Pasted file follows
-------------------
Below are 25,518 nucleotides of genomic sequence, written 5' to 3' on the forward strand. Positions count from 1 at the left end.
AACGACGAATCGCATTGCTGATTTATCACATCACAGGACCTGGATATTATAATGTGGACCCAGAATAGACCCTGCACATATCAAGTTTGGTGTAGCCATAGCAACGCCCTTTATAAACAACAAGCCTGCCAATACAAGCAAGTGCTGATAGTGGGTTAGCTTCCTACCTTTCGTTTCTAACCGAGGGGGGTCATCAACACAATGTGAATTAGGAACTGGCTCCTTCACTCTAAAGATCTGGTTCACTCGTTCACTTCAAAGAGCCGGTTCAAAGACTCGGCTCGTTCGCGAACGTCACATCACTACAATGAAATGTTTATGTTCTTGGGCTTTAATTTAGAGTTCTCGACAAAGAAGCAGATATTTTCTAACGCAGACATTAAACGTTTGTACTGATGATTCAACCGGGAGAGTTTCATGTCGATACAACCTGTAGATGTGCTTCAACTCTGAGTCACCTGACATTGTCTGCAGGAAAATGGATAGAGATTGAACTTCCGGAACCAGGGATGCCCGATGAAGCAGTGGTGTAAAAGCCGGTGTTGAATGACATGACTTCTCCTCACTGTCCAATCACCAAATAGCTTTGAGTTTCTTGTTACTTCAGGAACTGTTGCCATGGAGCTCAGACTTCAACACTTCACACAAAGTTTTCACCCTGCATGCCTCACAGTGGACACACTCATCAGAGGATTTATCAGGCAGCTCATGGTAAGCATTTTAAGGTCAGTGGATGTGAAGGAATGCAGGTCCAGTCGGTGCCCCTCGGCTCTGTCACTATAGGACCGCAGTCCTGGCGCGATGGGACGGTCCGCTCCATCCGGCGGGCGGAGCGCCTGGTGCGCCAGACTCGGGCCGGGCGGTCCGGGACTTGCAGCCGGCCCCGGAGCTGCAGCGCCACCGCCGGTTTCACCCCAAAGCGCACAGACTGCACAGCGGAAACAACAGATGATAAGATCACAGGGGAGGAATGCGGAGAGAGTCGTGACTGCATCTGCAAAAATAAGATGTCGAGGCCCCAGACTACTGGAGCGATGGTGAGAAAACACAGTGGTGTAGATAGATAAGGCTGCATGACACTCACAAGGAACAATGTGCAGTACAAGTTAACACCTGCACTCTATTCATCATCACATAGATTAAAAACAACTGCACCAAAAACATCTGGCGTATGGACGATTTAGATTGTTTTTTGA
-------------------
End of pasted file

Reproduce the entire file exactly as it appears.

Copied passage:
Below are 25,518 nucleotides of genomic sequence, written 5' to 3' on the forward strand. Positions count from 1 at the left end.
AACGACGAATCGCATTGCTGATTTATCACATCACAGGACCTGGATATTATAATGTGGACCCAGAATAGACCCTGCACATATCAAGTTTGGTGTAGCCATAGCAACGCCCTTTATAAACAACAAGCCTGCCAATACAAGCAAGTGCTGATAGTGGGTTAGCTTCCTACCTTTCGTTTCTAACCGAGGGGGGTCATCAACACAATGTGAATTAGGAACTGGCTCCTTCACTCTAAAGATCTGGTTCACTCGTTCACTTCAAAGAGCCGGTTCAAAGACTCGGCTCGTTCGCGAACGTCACATCACTACAATGAAATGTTTATGTTCTTGGGCTTTAATTTAGAGTTCTCGACAAAGAAGCAGATATTTTCTAACGCAGACATTAAACGTTTGTACTGATGATTCAACCGGGAGAGTTTCATGTCGATACAACCTGTAGATGTGCTTCAACTCTGAGTCACCTGACATTGTCTGCAGGAAAATGGATAGAGATTGAACTTCCGGAACCAGGGATGCCCGATGAAGCAGTGGTGTAAAAGCCGGTGTTGAATGACATGACTTCTCCTCACTGTCCAATCACCAAATAGCTTTGAGTTTCTTGTTACTTCAGGAACTGTTGCCATGGAGCTCAGACTTCAACACTTCACACAAAGTTTTCACCCTGCATGCCTCACAGTGGACACACTCATCAGAGGATTTATCAGGCAGCTCATGGTAAGCATTTTAAGGTCAGTGGATGTGAAGGAATGCAGGTCCAGTCGGTGCCCCTCGGCTCTGTCACTATAGGACCGCAGTCCTGGCGCGATGGGACGGTCCGCTCCATCCGGCGGGCGGAGCGCCTGGTGCGCCAGACTCGGGCCGGGCGGTCCGGGACTTGCAGCCGGCCCCGGAGCTGCAGCGCCACCGCCGGTTTCACCCCAAAGCGCACAGACTGCACAGCGGAAACAACAGATGATAAGATCACAGGGGAGGAATGCGGAGAGAGTCGTGACTGCATCTGCAAAAATAAGATGTCGAGGCCCCAGACTACTGGAGCGATGGTGAGAAAACACAGTGGTGTAGATAGATAAGGCTGCATGACACTCACAAGGAACAATGTGCAGTACAAGTTAACACCTGCACTCTATTCATCATCACATAGATTAAAAACAACTGCACCAAAAACATCTGGCGTATGGACGATTTAGATTGTTTTTTGA